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The New Pornographers, 'Brill Bruisers'
Rating: Our Rating
Some bands aim for a grand, widescreen sound when they go into the studio, but the New Pornographers refuse to be satisfied with anything short of 3-D IMAX, with their songs accompanied by thundering drums, massive cascades of keyboards, towering vocal choruses, and chugging, percussive melodies that power it all. It would be easy for the New Pornographers to sound absurdly ostentatious if it weren't for the fact there's a fiercely beating heart in the midst of their music, and at their best, the indie supergroup seems to be having a grand time constructing their walls of sound. 2014's "Brill Bruisers" is a suitably grandiose follow-up to 2010's "Together," and the fact it took seven different recording studios to assemble tells you something about the album's sonic ambition, but A.C. Newman's tunes are graceful, clever, and catchy despite their size, like a blimp that easily floats with the breeze, and the vocals from Newman, Neko Case, Dan Bejar, and Kathryn Calder bring both drama and passion to this music. (Bejar's three songs seem a good bit more compact than Newman's, especially the lean and paranoid "Spyder," but even that finds room for a manic drum break and some wailing harmonica). As is this group's habit, "Brill Bruisers" is lyrically cryptic, but while there seems to be a dour edge to most of the verbiage, the music is usually upbeat when the melodic hooks take hold, and with Kelly Hogan contributing guest vocals on four tracks, this singing powerhouse sounds more impressive than ever. If you have a grand desire to take on the world and want a suitable indie rock soundtrack, "Brill Bruisers" will certainly do the trick, and if this isn't the best effort to date from the New Pornographers, it most certainly doesn't disappoint. -- Mark Deming, All Music Guide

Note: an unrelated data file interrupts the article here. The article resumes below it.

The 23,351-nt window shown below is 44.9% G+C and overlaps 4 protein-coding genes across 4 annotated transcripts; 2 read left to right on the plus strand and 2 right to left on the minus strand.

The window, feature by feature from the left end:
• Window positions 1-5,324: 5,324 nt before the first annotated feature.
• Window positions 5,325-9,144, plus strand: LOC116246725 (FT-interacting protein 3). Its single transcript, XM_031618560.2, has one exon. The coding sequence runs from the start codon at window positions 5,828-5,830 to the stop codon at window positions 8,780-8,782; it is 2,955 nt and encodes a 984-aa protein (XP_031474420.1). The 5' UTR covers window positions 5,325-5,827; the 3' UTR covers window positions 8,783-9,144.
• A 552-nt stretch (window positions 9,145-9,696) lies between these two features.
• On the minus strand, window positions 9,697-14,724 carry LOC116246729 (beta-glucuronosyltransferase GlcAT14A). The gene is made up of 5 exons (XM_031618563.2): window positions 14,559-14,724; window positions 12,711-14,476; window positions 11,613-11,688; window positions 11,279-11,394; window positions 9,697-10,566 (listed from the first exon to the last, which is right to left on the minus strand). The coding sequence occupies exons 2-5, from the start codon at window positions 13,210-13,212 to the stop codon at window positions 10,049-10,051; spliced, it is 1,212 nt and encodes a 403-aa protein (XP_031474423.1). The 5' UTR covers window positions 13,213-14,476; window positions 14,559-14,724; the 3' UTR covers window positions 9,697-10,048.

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Shovels & Rope, 'Swimmin' Time'
Rating: Our Rating